I suggest keeping a running total of budgets that land for bidding teams to write into their proposals (use of approximates is fine). This gets everyone writing to specifics, what is precisely getting received, and the value of this or that contract work.

Not having a solid conception of accounts receivable, operational float, and so forth, leads to stagnant past performance narratives and dead air. This dead air where nothing moves is then transferred to the evaluator who may immediately identify this as inactivity, staleness, or (worse) gaps in past performance.

Filling a page starts to replace the power of storytelling (This one creeps into presentations and is a silent deal killer!)

A spirit and sense of “being of service” drove the first few invoices to appear, enabling the business to scale. These stories don’t just disappear when scaling occurs, nor does the energetic sense of accomplishing something bigger.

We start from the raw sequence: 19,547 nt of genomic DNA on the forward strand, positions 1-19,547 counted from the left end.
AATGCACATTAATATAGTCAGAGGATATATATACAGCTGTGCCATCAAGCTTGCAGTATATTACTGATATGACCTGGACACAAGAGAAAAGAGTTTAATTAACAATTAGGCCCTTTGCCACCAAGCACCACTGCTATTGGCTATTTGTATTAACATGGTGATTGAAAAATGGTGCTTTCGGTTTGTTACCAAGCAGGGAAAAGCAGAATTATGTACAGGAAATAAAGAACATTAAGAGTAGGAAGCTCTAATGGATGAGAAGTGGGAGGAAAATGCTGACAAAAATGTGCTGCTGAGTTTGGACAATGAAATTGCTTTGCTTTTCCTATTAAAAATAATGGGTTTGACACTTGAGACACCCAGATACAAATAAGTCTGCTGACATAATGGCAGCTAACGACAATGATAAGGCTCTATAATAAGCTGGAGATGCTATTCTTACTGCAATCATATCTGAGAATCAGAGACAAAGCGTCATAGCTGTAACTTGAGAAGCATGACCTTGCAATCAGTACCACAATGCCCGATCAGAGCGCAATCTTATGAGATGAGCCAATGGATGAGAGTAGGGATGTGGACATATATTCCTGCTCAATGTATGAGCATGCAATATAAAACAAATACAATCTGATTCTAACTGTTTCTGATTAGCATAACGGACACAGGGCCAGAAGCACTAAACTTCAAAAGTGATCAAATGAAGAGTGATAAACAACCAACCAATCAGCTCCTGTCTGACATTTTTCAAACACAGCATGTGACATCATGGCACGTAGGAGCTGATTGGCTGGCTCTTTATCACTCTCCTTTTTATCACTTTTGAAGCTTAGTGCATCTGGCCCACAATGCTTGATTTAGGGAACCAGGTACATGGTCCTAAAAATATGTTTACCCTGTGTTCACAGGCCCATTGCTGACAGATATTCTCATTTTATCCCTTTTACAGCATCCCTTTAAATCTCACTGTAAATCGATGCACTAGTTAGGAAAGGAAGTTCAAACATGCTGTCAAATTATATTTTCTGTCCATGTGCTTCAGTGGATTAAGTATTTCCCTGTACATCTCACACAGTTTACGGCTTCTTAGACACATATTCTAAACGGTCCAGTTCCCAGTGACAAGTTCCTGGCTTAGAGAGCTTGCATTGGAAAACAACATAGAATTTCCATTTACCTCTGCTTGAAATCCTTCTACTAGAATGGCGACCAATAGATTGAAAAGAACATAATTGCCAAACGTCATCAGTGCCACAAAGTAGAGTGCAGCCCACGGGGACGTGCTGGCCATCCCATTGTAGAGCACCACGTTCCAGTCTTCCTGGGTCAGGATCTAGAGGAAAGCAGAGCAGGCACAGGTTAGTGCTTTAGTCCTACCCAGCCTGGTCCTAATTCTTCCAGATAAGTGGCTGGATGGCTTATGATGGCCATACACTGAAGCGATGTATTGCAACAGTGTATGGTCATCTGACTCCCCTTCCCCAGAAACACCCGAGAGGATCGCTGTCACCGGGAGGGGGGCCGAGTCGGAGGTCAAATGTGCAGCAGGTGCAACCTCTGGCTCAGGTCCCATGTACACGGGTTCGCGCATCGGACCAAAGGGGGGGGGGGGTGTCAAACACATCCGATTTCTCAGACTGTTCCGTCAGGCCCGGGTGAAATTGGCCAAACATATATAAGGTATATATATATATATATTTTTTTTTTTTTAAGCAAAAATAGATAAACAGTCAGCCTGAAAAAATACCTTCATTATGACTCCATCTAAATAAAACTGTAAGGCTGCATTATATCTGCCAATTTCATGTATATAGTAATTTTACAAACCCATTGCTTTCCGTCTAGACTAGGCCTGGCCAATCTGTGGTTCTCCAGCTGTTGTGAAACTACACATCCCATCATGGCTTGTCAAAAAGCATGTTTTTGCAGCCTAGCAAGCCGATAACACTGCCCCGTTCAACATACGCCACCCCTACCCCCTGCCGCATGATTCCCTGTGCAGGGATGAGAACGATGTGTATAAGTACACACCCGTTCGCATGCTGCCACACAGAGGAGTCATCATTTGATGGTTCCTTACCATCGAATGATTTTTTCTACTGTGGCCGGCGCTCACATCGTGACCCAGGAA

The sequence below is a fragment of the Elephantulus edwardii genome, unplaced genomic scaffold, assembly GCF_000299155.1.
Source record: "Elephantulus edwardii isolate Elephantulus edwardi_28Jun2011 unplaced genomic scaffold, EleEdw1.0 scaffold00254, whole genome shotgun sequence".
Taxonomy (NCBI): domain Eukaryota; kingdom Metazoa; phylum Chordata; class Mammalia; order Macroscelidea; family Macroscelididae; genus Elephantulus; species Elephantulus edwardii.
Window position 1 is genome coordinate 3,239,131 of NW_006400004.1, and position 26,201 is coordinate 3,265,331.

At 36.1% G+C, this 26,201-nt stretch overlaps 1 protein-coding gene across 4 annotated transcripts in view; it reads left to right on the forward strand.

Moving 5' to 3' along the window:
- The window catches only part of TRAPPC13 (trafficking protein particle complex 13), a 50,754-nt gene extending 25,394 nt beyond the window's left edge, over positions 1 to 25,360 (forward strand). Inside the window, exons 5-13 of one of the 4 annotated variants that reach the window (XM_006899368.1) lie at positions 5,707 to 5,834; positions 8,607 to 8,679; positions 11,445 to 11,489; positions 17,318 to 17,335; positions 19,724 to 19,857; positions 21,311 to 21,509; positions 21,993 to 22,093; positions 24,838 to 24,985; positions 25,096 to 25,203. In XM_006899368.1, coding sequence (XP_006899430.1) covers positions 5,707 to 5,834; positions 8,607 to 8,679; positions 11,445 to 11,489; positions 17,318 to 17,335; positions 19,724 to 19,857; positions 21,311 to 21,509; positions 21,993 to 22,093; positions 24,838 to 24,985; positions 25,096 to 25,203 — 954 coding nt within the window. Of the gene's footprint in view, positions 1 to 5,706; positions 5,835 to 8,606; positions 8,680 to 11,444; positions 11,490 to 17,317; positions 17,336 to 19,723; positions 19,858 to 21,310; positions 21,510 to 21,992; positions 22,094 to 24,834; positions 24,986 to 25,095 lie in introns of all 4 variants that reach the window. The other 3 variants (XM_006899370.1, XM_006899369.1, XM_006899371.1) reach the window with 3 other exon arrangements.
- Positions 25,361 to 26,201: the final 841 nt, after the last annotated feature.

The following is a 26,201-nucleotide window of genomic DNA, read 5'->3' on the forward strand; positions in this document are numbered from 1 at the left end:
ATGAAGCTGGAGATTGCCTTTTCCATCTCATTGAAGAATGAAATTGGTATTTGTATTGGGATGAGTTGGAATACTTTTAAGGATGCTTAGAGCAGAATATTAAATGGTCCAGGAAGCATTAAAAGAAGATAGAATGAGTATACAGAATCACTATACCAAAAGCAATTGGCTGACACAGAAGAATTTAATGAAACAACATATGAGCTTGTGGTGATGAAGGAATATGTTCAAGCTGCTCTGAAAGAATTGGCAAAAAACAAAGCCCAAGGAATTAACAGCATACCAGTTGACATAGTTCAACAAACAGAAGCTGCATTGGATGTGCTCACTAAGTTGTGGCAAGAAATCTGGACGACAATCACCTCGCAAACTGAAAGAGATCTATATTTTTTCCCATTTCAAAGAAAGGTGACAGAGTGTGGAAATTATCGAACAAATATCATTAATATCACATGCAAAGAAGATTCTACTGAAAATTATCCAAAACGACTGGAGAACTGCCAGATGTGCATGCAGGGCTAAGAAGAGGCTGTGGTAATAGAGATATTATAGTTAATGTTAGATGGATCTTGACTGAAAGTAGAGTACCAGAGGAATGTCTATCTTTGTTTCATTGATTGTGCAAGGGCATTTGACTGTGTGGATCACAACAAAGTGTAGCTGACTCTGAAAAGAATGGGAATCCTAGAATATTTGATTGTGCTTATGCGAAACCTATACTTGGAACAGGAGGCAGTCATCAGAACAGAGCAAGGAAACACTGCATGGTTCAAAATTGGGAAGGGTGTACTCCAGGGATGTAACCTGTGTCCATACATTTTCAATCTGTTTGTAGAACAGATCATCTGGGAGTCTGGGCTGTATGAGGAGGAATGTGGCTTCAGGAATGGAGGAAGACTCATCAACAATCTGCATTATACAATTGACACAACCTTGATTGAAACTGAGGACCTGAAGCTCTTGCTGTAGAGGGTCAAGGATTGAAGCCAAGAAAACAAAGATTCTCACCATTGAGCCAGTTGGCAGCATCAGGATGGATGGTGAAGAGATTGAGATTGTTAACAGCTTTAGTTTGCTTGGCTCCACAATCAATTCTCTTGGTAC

The worry should set in when the narrative starts to evade or neglect the human dimensions and impact of doing business. While this style is seen as ‘Corporate’ the reader doesn’t register different styles or care that the business is structured as a corporation with certain hierarchies… Not in the slightest. They care about what the content can do for them, the purpose, and the emotive arch within the narrative.

Effective stories with impact stem, in my opinion, from closeness with the real operational nitty-gritty, not workshopped soliloquy or “getting the words sounding right.” They’ll be the correct words as they relate to the overall story, and there will be no need for second guessing under this paradigm. Nothing screams a lack of confidence like filling the page with random imagery, links, QR codes, profiles, research, etc. when a simple high-value case study that started from the first invoice, and continued onwards, would have sufficed. 

Goals get confused and diluted when the first invoice is forgotten

The moment you have an opportunity presented to a group of people, prior to bidding, there will be a myriad of interpretations and goals created that may conflict with the ultimate goal of new business. Some people can’t help but bring their analyses, fears, biases, worries, and histories into the conversation, distracting from the ultimate mission: receiving payment for services rendered.